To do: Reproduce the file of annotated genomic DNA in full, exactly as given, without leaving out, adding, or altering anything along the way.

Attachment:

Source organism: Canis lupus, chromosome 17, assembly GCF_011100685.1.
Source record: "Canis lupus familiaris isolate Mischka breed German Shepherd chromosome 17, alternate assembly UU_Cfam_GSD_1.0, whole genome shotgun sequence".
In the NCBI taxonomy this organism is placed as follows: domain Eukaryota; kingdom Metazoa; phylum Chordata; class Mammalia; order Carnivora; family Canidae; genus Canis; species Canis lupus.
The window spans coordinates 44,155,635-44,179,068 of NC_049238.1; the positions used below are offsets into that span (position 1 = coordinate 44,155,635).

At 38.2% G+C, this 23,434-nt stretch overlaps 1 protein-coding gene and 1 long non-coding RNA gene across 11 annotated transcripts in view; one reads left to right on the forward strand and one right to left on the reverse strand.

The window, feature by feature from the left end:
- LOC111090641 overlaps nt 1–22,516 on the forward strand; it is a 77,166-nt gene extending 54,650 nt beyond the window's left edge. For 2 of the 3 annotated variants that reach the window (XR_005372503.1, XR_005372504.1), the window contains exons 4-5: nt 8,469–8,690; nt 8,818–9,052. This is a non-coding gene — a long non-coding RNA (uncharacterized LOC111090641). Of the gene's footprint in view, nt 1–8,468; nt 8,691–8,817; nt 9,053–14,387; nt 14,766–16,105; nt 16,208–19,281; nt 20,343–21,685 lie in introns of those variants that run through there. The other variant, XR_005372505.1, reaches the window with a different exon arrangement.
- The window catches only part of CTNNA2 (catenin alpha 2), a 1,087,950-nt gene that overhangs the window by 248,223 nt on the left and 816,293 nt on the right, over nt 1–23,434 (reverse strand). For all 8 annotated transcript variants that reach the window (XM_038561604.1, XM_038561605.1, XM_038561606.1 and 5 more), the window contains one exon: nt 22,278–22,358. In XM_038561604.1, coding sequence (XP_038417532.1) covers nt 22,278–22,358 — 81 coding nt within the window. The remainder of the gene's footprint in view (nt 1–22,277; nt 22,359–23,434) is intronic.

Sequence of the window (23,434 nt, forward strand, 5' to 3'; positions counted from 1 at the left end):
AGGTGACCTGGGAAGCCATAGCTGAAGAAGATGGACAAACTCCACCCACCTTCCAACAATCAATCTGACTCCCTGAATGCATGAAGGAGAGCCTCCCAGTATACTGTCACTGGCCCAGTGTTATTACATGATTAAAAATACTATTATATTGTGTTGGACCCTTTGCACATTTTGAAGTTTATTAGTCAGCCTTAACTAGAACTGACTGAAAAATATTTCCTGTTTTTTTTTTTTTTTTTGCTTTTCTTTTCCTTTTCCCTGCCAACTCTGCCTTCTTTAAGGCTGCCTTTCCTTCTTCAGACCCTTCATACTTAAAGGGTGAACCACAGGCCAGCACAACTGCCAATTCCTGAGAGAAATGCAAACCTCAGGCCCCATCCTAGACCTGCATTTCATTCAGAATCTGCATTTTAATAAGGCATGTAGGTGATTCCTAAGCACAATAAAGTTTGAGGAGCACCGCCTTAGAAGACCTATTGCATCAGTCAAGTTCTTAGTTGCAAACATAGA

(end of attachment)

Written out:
Source organism: Canis lupus, chromosome 17, assembly GCF_011100685.1.
Source record: "Canis lupus familiaris isolate Mischka breed German Shepherd chromosome 17, alternate assembly UU_Cfam_GSD_1.0, whole genome shotgun sequence".
In the NCBI taxonomy this organism is placed as follows: domain Eukaryota; kingdom Metazoa; phylum Chordata; class Mammalia; order Carnivora; family Canidae; genus Canis; species Canis lupus.
The window spans coordinates 44,155,635-44,179,068 of NC_049238.1; the positions used below are offsets into that span (position 1 = coordinate 44,155,635).

At 38.2% G+C, this 23,434-nt stretch overlaps 1 protein-coding gene and 1 long non-coding RNA gene across 11 annotated transcripts in view; one reads left to right on the forward strand and one right to left on the reverse strand.

The window, feature by feature from the left end:
- LOC111090641 overlaps nt 1–22,516 on the forward strand; it is a 77,166-nt gene extending 54,650 nt beyond the window's left edge. For 2 of the 3 annotated variants that reach the window (XR_005372503.1, XR_005372504.1), the window contains exons 4-5: nt 8,469–8,690; nt 8,818–9,052. This is a non-coding gene — a long non-coding RNA (uncharacterized LOC111090641). Of the gene's footprint in view, nt 1–8,468; nt 8,691–8,817; nt 9,053–14,387; nt 14,766–16,105; nt 16,208–19,281; nt 20,343–21,685 lie in introns of those variants that run through there. The other variant, XR_005372505.1, reaches the window with a different exon arrangement.
- The window catches only part of CTNNA2 (catenin alpha 2), a 1,087,950-nt gene that overhangs the window by 248,223 nt on the left and 816,293 nt on the right, over nt 1–23,434 (reverse strand). For all 8 annotated transcript variants that reach the window (XM_038561604.1, XM_038561605.1, XM_038561606.1 and 5 more), the window contains one exon: nt 22,278–22,358. In XM_038561604.1, coding sequence (XP_038417532.1) covers nt 22,278–22,358 — 81 coding nt within the window. The remainder of the gene's footprint in view (nt 1–22,277; nt 22,359–23,434) is intronic.

Sequence of the window (23,434 nt, forward strand, 5' to 3'; positions counted from 1 at the left end):
AGGTGACCTGGGAAGCCATAGCTGAAGAAGATGGACAAACTCCACCCACCTTCCAACAATCAATCTGACTCCCTGAATGCATGAAGGAGAGCCTCCCAGTATACTGTCACTGGCCCAGTGTTATTACATGATTAAAAATACTATTATATTGTGTTGGACCCTTTGCACATTTTGAAGTTTATTAGTCAGCCTTAACTAGAACTGACTGAAAAATATTTCCTGTTTTTTTTTTTTTTTTTGCTTTTCTTTTCCTTTTCCCTGCCAACTCTGCCTTCTTTAAGGCTGCCTTTCCTTCTTCAGACCCTTCATACTTAAAGGGTGAACCACAGGCCAGCACAACTGCCAATTCCTGAGAGAAATGCAAACCTCAGGCCCCATCCTAGACCTGCATTTCATTCAGAATCTGCATTTTAATAAGGCATGTAGGTGATTCCTAAGCACAATAAAGTTTGAGGAGCACCGCCTTAGAAGACCTATTGCATCAGTCAAGTTCTTAGTTGCAAACATAGA